Sushi, Dim Sum & Seafood? At Beluga, baby!
Situated in the edgy Foundry Area, the multiple levels of Beluga are housed in a one hundred year old building. It has a huge cobbled outside terrace and dark interior with bricks lining the outside walls. It’s going for a New York vibe, in an open-plan layout that still manages to have nooks an crannies.
The coolest part of this restaurant and probably the reason most people go is the bar in the middle of the restaurant. It’s crowded and dimly lit. People laugh and clink glasses, enjoying an after work drink. We had our first drink there while waiting for our table and I gotta say: we were kind of sad to leave and go to our boring table.
Beluga is a huge place and as you walk in you definitely need the host to show you to your table – you could get lost. The open kitchen shines like a shrine where the many cooks are hard at work. They create an abundance of dishes with a focus on seafood, sushi and dumplings. If you are wondering – as I was – no, they do not sell Beluga caviar at Beluga.
The service is good, even in a fully booked restaurant. We got the feeling that they were trying their best to make up for late orders and keep everyone happy.
Start your dinner with the Springbok carpaccio with a chili reduction, baby leaves and a parmesan crisp as a starter and the kingklip & langoustine with crushed potatoes as a main dish. Or take the Japanese route to a full stomach and start out with some crisp edamame beans combined with a variation of dumplings like the Har Gau (Prawn or Chicken) or the Cha Siu Baau, which we loved. Share one of the combination platters, which are incredibly affordable and offer a selection from their sushi menu (sake, maguro, california rolls, rainbow rolls – the classics).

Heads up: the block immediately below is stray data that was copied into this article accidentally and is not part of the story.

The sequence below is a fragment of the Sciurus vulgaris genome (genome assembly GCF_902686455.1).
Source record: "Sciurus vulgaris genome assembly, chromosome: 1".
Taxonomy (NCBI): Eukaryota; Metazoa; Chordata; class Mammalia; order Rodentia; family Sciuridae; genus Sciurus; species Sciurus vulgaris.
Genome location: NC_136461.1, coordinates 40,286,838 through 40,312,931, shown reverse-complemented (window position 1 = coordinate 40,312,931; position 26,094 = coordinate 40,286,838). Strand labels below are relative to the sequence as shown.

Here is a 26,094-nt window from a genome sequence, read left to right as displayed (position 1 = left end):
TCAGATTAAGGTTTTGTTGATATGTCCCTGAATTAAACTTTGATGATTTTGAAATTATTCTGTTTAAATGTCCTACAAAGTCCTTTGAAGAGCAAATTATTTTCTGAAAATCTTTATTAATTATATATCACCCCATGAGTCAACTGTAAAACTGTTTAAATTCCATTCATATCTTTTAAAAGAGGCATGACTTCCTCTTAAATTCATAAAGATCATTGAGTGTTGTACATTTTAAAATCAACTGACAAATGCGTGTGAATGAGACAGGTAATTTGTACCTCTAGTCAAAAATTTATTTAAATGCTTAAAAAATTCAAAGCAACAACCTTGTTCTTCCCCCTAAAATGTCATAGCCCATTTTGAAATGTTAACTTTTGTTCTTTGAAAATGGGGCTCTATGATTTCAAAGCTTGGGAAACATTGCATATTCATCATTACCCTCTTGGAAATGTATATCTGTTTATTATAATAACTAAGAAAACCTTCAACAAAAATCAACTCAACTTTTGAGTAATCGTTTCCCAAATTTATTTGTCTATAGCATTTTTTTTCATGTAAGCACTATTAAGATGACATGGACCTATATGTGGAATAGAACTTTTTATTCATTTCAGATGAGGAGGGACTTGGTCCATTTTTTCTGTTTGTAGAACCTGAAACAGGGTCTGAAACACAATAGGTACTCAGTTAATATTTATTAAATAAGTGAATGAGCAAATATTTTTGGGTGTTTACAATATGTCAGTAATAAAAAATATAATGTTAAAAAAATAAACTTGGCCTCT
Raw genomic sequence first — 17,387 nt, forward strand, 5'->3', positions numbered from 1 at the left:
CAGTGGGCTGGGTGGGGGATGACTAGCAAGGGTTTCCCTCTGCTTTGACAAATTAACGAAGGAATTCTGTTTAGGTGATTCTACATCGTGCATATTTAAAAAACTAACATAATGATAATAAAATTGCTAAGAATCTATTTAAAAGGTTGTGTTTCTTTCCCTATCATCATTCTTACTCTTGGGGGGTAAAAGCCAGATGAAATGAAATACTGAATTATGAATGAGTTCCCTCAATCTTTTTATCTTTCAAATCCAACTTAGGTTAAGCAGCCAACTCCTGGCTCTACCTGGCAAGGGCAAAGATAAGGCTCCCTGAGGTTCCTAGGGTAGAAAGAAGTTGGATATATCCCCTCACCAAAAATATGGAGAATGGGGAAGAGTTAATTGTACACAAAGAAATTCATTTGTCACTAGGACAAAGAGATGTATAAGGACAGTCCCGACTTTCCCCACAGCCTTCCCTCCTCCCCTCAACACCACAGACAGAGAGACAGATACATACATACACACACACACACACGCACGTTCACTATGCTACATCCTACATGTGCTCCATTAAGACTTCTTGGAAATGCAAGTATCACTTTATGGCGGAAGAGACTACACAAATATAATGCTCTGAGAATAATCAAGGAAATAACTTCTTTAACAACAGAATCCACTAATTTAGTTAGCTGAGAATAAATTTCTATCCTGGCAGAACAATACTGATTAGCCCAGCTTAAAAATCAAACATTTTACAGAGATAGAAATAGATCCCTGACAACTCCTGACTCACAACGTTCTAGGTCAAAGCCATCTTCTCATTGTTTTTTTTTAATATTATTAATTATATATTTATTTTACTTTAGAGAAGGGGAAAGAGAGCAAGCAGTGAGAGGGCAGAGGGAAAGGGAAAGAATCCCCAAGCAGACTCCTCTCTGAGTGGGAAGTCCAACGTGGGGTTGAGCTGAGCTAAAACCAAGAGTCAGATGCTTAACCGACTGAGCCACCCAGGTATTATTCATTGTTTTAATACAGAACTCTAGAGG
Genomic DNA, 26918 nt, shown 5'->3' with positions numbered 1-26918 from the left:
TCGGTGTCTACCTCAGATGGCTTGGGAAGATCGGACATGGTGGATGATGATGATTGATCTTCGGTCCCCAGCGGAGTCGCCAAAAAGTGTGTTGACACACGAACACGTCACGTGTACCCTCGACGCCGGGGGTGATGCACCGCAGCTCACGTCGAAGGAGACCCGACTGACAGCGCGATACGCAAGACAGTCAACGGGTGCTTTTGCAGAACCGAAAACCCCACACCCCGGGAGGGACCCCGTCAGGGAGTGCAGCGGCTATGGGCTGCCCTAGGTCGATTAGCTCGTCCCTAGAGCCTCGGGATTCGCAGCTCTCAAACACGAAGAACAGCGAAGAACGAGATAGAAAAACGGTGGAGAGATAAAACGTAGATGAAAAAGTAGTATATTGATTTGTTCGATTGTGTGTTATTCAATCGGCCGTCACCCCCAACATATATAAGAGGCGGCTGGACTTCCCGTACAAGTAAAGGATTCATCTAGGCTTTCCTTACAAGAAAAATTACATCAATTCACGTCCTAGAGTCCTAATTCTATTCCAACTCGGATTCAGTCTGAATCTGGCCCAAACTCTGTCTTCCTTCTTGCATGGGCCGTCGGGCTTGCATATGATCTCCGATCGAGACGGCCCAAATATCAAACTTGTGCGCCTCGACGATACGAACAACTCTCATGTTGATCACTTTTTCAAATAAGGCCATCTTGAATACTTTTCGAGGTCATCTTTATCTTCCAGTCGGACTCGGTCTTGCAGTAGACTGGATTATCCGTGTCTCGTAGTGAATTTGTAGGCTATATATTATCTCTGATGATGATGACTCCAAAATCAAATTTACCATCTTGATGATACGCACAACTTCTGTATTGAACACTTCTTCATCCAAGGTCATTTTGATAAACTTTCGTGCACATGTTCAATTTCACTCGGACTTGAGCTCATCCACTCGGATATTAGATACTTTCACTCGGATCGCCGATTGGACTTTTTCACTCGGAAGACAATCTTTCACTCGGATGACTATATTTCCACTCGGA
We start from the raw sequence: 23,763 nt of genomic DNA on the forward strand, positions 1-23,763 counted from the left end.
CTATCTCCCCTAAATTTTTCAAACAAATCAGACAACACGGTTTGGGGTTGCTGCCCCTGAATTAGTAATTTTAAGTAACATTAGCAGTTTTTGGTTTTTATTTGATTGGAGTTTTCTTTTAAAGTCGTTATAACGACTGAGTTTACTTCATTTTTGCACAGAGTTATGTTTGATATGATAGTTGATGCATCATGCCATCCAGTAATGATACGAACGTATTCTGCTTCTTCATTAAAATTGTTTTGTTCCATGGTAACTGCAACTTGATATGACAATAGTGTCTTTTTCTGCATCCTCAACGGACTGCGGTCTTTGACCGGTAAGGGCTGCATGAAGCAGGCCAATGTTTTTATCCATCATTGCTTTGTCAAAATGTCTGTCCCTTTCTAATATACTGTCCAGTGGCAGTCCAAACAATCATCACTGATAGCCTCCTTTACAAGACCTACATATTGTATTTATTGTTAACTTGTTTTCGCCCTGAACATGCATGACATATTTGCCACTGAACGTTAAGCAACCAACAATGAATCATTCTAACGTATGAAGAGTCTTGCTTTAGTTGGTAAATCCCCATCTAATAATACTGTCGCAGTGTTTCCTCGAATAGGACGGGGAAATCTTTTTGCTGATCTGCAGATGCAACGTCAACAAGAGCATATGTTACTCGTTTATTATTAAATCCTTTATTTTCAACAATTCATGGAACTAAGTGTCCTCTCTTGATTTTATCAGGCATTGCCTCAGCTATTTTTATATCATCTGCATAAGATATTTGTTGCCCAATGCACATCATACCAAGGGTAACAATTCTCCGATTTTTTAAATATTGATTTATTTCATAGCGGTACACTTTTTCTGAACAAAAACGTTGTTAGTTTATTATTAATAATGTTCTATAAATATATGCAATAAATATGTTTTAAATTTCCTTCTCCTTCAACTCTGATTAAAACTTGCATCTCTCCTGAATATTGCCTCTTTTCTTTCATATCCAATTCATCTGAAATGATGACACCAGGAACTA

And here we get to the one thing that put a damper on our prime dinner mood: The sushi rice was so bland it brought tears to my eyes to see a Japanese cook mess up so badly. What a lot of people do not realize is that in a nigiri (the sushi with a slice of fish draped over rice) the rice is more important than the fish. So a sushi chef is only as good as his rice. The subtle taste of rice vinegar mixed with a hint of sugar and salt, formed to perfection, topped of with a perfect slice of raw fish. Ideally, it’s already seasoned with soy sauce and is nothing short of a miracle.
So we mostly made due with the fine quality fish and left the rice out… so sad, I still get shivers.
Go there for evening drinks and relax on the terrace if you can get a spot. Stay for the dumplings and give the sushi a chance, maybe we caught them on a bad night.
Beluga – Click here
Green Point, Cape Town
+27 21 418 2948/9